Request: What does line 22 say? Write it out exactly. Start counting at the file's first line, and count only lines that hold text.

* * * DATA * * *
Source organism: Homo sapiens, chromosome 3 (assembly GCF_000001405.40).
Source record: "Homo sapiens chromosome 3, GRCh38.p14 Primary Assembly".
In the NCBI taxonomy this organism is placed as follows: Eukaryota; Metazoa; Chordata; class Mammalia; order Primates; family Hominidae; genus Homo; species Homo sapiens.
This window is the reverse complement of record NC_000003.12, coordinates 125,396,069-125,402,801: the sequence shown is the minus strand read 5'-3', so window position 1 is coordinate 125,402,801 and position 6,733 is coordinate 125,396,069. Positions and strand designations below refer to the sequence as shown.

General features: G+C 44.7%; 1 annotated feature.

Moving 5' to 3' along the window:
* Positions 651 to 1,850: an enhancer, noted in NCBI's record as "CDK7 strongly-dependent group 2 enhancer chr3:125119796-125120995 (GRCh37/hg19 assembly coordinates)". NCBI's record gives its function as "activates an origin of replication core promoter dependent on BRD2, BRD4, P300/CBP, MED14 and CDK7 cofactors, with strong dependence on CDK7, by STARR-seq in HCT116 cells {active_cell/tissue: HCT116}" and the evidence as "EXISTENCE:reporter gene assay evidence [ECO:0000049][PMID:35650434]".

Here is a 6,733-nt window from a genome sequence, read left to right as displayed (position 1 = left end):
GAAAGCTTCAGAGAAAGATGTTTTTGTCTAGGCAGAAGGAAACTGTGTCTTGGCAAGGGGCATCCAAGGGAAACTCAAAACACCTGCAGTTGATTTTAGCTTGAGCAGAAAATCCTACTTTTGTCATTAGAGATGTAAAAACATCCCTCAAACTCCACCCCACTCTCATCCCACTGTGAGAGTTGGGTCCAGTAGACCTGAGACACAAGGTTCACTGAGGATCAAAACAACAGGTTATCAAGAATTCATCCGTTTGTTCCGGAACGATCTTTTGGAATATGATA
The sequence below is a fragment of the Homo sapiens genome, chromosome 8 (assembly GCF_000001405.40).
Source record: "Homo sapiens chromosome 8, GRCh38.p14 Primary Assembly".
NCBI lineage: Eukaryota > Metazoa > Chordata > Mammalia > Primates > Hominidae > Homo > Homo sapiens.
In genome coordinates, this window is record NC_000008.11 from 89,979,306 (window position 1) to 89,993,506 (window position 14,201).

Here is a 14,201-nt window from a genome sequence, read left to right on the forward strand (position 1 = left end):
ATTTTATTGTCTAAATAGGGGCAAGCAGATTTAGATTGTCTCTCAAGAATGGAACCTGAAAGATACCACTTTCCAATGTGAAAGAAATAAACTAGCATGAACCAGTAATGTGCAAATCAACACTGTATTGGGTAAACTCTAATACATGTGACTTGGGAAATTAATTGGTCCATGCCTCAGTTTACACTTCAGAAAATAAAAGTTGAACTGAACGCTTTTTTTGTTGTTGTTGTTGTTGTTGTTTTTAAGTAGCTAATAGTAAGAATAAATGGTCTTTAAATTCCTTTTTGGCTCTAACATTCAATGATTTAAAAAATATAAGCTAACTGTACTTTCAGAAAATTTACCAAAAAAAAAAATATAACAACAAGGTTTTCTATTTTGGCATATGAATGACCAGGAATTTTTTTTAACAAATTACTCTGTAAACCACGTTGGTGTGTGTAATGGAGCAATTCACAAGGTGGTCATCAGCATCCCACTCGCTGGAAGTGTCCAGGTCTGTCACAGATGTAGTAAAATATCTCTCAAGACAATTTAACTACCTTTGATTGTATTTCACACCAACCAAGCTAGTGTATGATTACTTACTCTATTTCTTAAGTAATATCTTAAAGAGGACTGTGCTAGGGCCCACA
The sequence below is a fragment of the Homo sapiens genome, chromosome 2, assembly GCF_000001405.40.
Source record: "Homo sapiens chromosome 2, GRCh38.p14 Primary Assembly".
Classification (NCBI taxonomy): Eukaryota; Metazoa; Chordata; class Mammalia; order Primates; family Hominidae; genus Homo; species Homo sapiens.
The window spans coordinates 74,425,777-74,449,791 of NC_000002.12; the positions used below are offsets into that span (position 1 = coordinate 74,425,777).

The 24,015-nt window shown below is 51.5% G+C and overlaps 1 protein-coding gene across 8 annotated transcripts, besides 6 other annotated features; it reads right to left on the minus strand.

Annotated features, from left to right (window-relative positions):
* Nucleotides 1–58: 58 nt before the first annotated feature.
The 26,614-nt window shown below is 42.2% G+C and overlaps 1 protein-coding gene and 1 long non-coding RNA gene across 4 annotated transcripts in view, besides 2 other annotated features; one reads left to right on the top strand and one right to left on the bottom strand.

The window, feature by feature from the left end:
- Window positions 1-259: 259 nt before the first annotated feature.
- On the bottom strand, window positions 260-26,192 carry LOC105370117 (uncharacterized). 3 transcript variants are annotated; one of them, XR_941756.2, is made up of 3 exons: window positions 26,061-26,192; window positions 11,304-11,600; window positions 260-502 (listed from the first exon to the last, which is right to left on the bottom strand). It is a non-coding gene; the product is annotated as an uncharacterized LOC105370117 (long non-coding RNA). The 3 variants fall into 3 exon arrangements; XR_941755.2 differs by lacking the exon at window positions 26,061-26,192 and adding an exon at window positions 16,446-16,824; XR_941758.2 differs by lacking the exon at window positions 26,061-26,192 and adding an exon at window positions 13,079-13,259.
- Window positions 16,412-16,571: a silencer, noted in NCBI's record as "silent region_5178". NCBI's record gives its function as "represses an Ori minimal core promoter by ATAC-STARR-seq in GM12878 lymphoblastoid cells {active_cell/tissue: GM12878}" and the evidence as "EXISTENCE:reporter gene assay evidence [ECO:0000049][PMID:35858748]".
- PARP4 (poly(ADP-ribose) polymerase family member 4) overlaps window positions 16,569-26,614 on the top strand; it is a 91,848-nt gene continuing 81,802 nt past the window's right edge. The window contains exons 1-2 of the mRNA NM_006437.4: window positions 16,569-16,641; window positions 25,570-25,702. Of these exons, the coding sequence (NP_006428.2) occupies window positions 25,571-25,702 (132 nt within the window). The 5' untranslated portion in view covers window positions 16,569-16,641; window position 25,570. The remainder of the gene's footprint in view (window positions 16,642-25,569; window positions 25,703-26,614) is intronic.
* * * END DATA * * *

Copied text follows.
* Nucleotides 1–58: 58 nt before the first annotated feature.